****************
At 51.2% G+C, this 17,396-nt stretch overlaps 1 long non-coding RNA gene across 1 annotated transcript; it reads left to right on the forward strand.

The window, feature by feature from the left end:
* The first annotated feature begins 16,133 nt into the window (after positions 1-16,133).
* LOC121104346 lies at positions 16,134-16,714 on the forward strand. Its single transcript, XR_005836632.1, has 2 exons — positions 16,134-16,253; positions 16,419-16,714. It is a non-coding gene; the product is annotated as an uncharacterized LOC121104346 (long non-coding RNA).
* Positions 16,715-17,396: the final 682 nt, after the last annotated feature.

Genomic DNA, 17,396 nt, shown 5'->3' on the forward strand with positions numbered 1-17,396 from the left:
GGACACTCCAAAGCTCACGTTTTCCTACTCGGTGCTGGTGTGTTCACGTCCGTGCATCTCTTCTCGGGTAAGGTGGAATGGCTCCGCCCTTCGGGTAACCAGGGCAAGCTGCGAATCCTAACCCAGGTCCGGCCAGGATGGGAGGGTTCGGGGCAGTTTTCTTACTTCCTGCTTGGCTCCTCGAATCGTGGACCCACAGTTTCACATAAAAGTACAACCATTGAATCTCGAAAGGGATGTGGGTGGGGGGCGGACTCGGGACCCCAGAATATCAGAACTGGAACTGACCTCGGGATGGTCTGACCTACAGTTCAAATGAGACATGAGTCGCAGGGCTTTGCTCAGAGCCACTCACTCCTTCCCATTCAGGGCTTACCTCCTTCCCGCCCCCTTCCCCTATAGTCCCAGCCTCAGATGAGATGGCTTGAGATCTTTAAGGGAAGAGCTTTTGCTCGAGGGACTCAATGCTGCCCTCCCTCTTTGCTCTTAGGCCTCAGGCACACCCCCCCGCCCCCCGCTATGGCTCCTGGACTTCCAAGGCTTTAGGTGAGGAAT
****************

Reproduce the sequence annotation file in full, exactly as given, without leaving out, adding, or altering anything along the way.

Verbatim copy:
At 51.2% G+C, this 17,396-nt stretch overlaps 1 long non-coding RNA gene across 1 annotated transcript; it reads left to right on the forward strand.

The window, feature by feature from the left end:
* The first annotated feature begins 16,133 nt into the window (after positions 1-16,133).
* LOC121104346 lies at positions 16,134-16,714 on the forward strand. Its single transcript, XR_005836632.1, has 2 exons — positions 16,134-16,253; positions 16,419-16,714. It is a non-coding gene; the product is annotated as an uncharacterized LOC121104346 (long non-coding RNA).
* Positions 16,715-17,396: the final 682 nt, after the last annotated feature.

Genomic DNA, 17,396 nt, shown 5'->3' on the forward strand with positions numbered 1-17,396 from the left:
GGACACTCCAAAGCTCACGTTTTCCTACTCGGTGCTGGTGTGTTCACGTCCGTGCATCTCTTCTCGGGTAAGGTGGAATGGCTCCGCCCTTCGGGTAACCAGGGCAAGCTGCGAATCCTAACCCAGGTCCGGCCAGGATGGGAGGGTTCGGGGCAGTTTTCTTACTTCCTGCTTGGCTCCTCGAATCGTGGACCCACAGTTTCACATAAAAGTACAACCATTGAATCTCGAAAGGGATGTGGGTGGGGGGCGGACTCGGGACCCCAGAATATCAGAACTGGAACTGACCTCGGGATGGTCTGACCTACAGTTCAAATGAGACATGAGTCGCAGGGCTTTGCTCAGAGCCACTCACTCCTTCCCATTCAGGGCTTACCTCCTTCCCGCCCCCTTCCCCTATAGTCCCAGCCTCAGATGAGATGGCTTGAGATCTTTAAGGGAAGAGCTTTTGCTCGAGGGACTCAATGCTGCCCTCCCTCTTTGCTCTTAGGCCTCAGGCACACCCCCCCGCCCCCCGCTATGGCTCCTGGACTTCCAAGGCTTTAGGTGAGGAAT